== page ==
Jesus did the work that allowed us to be reconciled to God—a work that involved suffering, pain, shame, and death. As ones who have received the benefits of his labors, we’re in a better position (and should be all the more motivated) to become reconcilers ourselves. That means we not only point others toward reconciliation in Christ, but we also show the world what it looks like to be reconciled with God and with each other. This doesn’t happen on its own. It is an active work. Because we have been justified, we now do justice. Because we’re at peace with God, we now seek peace and pursue it.
In answering such a call, we cannot reasonably expect to avoid discomfort. No task involving such demanding verbs could ever be easy. Nor can we act as reconcilers if we’re intent on building unnecessary walls to keep others out and our own messes safely hidden. No more hiding behind fogged glass clutching our bags of frozen potatoes.
If we’re to take our spiritual responsibilities seriously, we must be willing to do the right thing when it’s necessary. To be brave, step out in faith, overcome our awkwardness, and engage tough topics.
The Most Asked Questions on Google.” Mondovo. https://www.mondovo.com/keywords/most-asked-questions-on-google (accessed December 7, 2019).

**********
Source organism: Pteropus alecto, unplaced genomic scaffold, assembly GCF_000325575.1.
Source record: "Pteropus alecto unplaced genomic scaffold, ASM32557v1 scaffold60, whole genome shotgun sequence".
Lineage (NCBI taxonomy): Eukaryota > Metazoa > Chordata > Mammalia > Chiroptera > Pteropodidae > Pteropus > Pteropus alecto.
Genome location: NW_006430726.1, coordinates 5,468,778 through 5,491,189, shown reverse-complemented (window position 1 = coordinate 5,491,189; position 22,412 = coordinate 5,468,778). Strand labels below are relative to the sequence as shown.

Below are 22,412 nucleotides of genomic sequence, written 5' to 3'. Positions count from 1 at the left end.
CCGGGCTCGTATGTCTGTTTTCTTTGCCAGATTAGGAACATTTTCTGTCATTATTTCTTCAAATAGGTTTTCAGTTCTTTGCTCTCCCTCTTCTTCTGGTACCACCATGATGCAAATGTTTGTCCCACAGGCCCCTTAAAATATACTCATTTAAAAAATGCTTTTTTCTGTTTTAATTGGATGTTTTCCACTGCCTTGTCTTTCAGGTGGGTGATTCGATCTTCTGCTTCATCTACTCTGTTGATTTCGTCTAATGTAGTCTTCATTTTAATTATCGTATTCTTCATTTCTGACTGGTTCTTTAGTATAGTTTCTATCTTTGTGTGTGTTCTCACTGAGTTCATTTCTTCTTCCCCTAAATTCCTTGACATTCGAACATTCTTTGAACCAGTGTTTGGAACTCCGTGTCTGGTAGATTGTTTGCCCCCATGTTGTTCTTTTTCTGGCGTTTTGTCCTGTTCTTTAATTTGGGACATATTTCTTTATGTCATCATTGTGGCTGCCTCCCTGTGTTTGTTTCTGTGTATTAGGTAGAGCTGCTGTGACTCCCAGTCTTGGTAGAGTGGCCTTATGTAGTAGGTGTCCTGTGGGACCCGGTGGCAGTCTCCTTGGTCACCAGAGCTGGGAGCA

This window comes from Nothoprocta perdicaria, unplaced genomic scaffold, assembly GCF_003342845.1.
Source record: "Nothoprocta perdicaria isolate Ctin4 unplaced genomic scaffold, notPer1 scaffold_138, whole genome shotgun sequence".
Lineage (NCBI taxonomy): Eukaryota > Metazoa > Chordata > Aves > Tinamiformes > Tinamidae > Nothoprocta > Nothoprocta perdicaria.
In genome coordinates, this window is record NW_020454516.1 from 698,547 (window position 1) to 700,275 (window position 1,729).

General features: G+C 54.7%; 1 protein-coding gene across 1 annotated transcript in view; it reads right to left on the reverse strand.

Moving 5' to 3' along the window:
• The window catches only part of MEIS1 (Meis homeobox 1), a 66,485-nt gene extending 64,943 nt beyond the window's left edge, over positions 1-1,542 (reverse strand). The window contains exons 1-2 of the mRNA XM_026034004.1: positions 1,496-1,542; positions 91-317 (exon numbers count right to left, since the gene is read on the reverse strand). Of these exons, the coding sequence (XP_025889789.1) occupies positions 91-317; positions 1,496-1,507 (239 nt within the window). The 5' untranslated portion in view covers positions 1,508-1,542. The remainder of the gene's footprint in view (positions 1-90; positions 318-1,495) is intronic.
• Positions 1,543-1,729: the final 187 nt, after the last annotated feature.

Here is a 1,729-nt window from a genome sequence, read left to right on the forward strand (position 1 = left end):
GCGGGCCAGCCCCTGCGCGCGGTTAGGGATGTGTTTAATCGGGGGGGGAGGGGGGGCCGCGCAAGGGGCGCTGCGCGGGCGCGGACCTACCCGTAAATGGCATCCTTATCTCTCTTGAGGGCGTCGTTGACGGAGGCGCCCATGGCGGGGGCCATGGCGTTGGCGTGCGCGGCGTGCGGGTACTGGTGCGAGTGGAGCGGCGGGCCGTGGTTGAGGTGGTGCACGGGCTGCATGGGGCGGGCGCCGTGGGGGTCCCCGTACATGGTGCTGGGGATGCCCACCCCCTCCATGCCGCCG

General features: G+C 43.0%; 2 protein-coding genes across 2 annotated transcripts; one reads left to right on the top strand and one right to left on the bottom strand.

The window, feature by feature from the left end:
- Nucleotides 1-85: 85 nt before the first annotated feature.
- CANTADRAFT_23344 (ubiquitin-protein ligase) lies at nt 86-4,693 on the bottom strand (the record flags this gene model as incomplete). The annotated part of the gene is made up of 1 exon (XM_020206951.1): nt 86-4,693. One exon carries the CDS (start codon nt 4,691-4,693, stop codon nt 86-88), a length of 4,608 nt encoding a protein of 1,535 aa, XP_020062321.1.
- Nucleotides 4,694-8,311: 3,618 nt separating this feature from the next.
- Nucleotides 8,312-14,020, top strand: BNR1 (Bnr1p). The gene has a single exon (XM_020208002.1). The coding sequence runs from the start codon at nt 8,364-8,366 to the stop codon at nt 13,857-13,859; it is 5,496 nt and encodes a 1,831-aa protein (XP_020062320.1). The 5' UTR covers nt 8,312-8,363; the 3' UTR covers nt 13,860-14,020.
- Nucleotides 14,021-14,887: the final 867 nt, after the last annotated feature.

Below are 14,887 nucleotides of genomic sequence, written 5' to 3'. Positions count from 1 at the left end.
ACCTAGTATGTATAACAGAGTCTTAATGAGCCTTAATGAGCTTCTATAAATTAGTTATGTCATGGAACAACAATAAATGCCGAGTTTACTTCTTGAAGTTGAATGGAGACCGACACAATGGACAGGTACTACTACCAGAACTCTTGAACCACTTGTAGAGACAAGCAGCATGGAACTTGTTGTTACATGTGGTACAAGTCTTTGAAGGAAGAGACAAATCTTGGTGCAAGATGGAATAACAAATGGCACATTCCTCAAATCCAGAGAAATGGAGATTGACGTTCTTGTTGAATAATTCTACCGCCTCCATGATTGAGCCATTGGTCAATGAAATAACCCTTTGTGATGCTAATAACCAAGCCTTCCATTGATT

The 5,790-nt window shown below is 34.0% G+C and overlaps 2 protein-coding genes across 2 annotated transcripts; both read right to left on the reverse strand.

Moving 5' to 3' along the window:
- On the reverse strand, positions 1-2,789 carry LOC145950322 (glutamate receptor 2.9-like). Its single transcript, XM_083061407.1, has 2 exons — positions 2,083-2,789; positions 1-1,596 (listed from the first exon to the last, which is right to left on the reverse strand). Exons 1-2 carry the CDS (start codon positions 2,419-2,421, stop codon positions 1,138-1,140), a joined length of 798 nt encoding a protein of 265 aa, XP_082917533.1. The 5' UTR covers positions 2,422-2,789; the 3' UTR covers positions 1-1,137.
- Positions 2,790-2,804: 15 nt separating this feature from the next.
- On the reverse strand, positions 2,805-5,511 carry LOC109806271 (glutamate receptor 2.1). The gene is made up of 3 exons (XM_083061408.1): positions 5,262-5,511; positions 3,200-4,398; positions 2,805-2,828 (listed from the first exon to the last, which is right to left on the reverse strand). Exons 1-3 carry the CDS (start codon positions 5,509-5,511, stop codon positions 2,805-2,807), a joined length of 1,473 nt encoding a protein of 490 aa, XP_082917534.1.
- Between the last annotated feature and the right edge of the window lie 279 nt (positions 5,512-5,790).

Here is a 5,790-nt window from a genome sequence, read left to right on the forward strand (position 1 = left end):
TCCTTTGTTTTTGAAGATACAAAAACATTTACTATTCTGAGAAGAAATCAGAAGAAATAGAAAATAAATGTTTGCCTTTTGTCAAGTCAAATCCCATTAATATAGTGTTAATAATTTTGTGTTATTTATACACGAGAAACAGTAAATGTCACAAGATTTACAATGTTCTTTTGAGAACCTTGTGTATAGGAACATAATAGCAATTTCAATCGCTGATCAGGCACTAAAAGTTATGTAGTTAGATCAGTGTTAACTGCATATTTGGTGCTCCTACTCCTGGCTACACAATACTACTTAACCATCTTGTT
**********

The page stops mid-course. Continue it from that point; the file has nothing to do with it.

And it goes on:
II Corinthians 5:17-21.
Micah 6:8; 1 Peter 3:11.
Socially Awkward releases October 8, 2021 and is currently available for pre-order. Paperback preorders have actually been shipping early, and if you pre-order now, you may even have a copy in your hot little hands before official release date!
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Read your copy of Socially Awkward in your own socially awkward tee or hoodie!
On a personal note, sometimes it’s hard for me to process just how quickly my life has changed over the last two years. It’s truly been a wonder to experience. God has been really good to me and blessed my work, and I don’t take that for granted.
Of course, none of the progress I’ve made as a writer would be possible without him—or without readers.
Thank you so much for sticking with me as I went from blogging to floundering and flailing to pitching to publishing, then back to floundering and flailing, and through the entire process again.
Thanks for sticking around through each cycle.
I love you guys!